Penticton’s sister city program with Ikeda on the ropes

City's longstanding relationship with Japanese community may be coming to an end

Penticton has the honour of having one of the oldest and most successful sister city relationships in Canada, but the long-lasting kinship with Ikeda, Japan, may be winding down.

“The last two delegations, trips that we attempted to organize, would have been 2012 or 2013, but they were both cancelled because we couldn’t get enough people to sign up,” said Bob Harvey, treasurer for the Penticton-Ikeda Sister City Society.

“It’s a shame that the interest seems to be dying a bit. But we’re getting older and there are the economic difficulties of the last few years, particularly in Japan.”

Harvey authored a letter to Penticton city council on behalf of the society, asking if the city remains committed to the sister city agreement signed with Ikeda in 1977.

“It is our perception that there is an apparent lack of interest in the program by Penticton city council,” the letter reads.

“We are considering all options for the future of the sister city society and it is very important to us to determine city council’s position.”

Without any successful Penticton-Ikeda exchanges since 2011, when a delegation from Ikeda visited, Harvey said the society had also got a bit out of touch with the city.

“That’s the main reason for sending the letter. We want to get them to recommit,” said Harvey.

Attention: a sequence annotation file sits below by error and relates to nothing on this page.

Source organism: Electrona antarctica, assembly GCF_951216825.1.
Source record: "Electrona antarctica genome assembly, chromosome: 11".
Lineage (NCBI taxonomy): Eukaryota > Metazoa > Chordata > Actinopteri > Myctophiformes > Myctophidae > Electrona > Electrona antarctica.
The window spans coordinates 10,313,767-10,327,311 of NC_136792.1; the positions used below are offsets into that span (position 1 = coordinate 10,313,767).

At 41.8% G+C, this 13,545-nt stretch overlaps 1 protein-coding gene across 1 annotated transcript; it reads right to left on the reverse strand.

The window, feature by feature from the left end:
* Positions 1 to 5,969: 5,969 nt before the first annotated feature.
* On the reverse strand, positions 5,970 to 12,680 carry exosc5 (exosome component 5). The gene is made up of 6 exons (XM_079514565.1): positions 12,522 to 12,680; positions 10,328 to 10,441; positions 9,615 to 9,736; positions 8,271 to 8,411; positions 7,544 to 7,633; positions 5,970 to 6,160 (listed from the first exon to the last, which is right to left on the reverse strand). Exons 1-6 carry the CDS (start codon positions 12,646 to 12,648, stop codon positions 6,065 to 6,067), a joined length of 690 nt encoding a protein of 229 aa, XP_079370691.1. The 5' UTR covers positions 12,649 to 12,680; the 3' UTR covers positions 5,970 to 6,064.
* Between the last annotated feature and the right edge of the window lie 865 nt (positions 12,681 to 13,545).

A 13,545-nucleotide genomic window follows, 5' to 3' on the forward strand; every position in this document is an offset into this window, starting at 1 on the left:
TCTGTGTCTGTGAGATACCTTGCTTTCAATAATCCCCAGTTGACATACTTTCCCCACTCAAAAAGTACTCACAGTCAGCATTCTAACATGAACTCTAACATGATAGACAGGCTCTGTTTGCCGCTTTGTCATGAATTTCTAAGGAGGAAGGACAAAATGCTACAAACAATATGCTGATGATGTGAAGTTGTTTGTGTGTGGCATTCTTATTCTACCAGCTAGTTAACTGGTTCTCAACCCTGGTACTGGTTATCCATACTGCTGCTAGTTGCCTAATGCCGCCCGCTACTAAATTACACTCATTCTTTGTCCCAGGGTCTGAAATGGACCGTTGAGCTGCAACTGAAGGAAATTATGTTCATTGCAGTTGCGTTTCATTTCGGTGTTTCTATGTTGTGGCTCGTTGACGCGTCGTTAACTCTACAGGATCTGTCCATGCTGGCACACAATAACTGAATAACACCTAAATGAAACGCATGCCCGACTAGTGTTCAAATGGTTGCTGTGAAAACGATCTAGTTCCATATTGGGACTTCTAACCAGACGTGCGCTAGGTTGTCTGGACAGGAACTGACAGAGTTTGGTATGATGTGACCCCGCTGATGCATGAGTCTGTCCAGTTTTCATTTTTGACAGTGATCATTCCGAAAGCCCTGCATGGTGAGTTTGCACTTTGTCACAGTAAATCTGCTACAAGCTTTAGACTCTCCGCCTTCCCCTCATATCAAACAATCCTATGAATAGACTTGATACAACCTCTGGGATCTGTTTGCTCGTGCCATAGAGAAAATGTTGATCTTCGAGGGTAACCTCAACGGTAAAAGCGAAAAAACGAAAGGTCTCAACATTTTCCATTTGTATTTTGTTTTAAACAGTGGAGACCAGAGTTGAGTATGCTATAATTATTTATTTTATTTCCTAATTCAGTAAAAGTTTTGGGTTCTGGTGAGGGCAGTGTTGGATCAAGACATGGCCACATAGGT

The society does not receive funding from Penticton; the visits are financed by society members, but the city does host a civic dinner for incoming delegations, pay travel costs to Japan for city council delegates as well as for occasional gifts to Ikeda.

In addition to wanting to know if the city is still committed, the society wants to know if there is funding in the current budget to support the program and if a city councilor could be appointed to liaise with the society.

Harvey said they have been hearing similar concerns from their counterparts in Ikeda.

“The Japanese side has also cancelled a couple of trips, they have had similar problems,” said Harvey.

“We’ve been involved for a very long time. It is hard to get new interest and younger people to join the society.”

Lorna Dawkins, another society director, said their counterparts are also aging. And with economic problems all over the world, everyone is feeling financial pressures.

“I think it is the same on their side. It is a small town and they’re struggling. When we became sister cities in the ‘70s, we were pretty much the same size and there were so many similarities, it was really good,” said Dawkins.

“But Penticton has more than doubled and they have shrunk by a third.”

Like Penticton, Ikeda, a city in the Tokachi district of Hokkaido, sits in the middle of an agricultural area, with vineyards, wine production and similar landscapes.

Those similarities helped forge the early relationship, which Harvey said has been of great benefit to both cities.

“I believe the primary value is the cultural exchange we have,” said Harvey. “Over the years it has been a fantastic opportunity for many Penticton residents to travel to a small town in Japan and really meet Japanese people, see how they live and participate in some of their festivals.”

Another result of the relationship was the creation of the city’s Japanese Gardens, behind the Penticton Art Gallery. Dawkins said they sometimes come as a surprise for people.

“You see people go through and they are just so pleased to find it,” said Dawkins. “We get it on the maps and in the tourist books but locals still don’t know it’s there.”